The Department of Energy’s (DOE) National Energy Technology Laboratory (NETL) selected 10 projects that received $49 million of DOE funding to characterize promising geologic formations for CO2 storage. The funding was provided by the American Recovery and Reivestment Act of 2009 (ARRA), which was enacted to create new jobs, spur economic activity, and promote long-term economic growth. This research further advances DOE’s efforts to develop a national assessment of CO2 storage resources in deep geologic formtions. These 10 projects are focusing on the regional site characterization of high-potential geologic storage formations. They will assess and develop comprehensive data sets of storage formation characteristics (porosity, permeability, reservoir architecture, cap rock integrity, etc.) to provide insight into the potential for selected geologic reservoirs across the United States to safely and permanently store CO2. An additional $50 million of ARRA funding was provided to augment the work that the existing projects are conducting. This additional funding is allowing these projects to further characterize reservoir geology, identifying additional storage opportunities for industrial CO2 sources. This additional funding is allowing these projects to drill additional and/or deeper wells, collect significantly better log and core data to populate models, collect additional geophysical data, and integrate additional data and conduct more extensive reservoir models.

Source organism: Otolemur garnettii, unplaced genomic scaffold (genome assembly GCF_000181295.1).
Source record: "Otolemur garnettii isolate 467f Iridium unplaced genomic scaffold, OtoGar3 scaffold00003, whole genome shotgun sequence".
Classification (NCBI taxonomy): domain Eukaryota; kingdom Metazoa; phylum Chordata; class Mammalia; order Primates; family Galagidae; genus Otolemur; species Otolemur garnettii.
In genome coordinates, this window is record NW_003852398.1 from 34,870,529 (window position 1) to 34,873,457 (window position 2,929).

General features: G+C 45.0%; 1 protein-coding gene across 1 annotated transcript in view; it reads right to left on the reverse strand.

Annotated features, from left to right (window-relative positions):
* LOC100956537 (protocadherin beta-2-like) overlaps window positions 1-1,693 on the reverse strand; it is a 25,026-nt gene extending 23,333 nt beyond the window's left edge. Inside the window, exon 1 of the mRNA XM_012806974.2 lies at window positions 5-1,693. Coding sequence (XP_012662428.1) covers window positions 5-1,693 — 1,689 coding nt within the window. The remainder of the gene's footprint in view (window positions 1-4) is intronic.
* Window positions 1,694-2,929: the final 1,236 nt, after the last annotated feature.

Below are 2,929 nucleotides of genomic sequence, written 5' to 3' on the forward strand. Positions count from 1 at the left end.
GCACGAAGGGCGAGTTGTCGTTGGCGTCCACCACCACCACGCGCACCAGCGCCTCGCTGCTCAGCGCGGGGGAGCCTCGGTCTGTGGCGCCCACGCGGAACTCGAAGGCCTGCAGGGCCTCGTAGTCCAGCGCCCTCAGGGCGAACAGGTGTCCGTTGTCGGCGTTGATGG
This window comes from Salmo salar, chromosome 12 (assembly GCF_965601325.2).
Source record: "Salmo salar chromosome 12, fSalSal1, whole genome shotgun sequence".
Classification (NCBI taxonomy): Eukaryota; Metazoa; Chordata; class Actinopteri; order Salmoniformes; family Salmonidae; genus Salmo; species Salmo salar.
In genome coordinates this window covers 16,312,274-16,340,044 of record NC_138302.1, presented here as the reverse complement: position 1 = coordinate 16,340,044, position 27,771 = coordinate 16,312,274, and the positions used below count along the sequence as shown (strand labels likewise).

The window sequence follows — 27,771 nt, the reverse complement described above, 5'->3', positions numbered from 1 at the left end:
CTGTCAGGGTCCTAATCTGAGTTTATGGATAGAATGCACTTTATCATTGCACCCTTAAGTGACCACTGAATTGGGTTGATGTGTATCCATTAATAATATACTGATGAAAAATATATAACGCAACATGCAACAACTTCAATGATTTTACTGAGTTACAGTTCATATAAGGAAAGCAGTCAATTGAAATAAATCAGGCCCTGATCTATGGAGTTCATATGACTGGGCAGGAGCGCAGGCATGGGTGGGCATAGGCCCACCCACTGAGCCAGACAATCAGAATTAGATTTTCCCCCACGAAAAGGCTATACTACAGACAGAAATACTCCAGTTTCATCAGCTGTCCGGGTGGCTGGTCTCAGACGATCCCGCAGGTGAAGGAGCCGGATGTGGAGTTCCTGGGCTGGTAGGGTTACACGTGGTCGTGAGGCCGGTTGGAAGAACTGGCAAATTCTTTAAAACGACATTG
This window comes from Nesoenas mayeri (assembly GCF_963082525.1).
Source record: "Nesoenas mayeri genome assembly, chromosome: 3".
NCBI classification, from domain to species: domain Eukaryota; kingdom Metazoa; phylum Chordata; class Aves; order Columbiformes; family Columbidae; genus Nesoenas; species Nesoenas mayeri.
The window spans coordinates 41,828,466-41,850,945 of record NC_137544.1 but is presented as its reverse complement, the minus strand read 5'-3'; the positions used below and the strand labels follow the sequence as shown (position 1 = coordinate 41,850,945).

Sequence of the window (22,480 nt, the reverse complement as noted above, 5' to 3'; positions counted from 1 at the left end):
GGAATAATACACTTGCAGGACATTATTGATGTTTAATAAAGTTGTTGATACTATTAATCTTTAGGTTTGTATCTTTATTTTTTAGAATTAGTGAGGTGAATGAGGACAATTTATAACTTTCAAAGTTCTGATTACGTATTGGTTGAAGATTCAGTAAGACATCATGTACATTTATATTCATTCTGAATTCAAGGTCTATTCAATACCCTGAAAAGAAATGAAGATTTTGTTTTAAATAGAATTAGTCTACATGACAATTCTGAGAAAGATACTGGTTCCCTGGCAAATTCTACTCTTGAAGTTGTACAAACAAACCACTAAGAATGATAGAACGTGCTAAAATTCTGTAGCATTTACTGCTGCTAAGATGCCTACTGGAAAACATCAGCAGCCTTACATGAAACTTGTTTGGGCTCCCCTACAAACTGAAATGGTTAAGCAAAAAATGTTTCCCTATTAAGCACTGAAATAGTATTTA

The overall effort will provide greater insight into the potential for geologic formations across the United States to safely and permanently store CO2. The information gained from this endeavor will further DOE efforts to refine a national assessment of CO2 storage resources in deep geologic formations. Specifically, this project will have a significant impact in further characterizing a new geologic interval that could be used for carbon storage. This should open new areas for geologic storage in southern Illinois, southern Indiana, Michigan, and western Kentucky. It will also confirm the Knox and Maquoketa as secondary confining zones for the Mt. Simon. The project’s contribution to the Best Practices Manual for site characterization will help reduce risks to the geologic storage of CO2 by documenting the uncertainties related to fracturing, injectivity, and geochemical interactions for these specific formations. The data gathered as part of this research effort will be shared with the Regional Carbon Sequestration Partnership’s (RCSP) MGSC, integrated into NATCARB, and utilized for the 4th Edition of the Carbon Sequestration Atlas of the United States and Canada.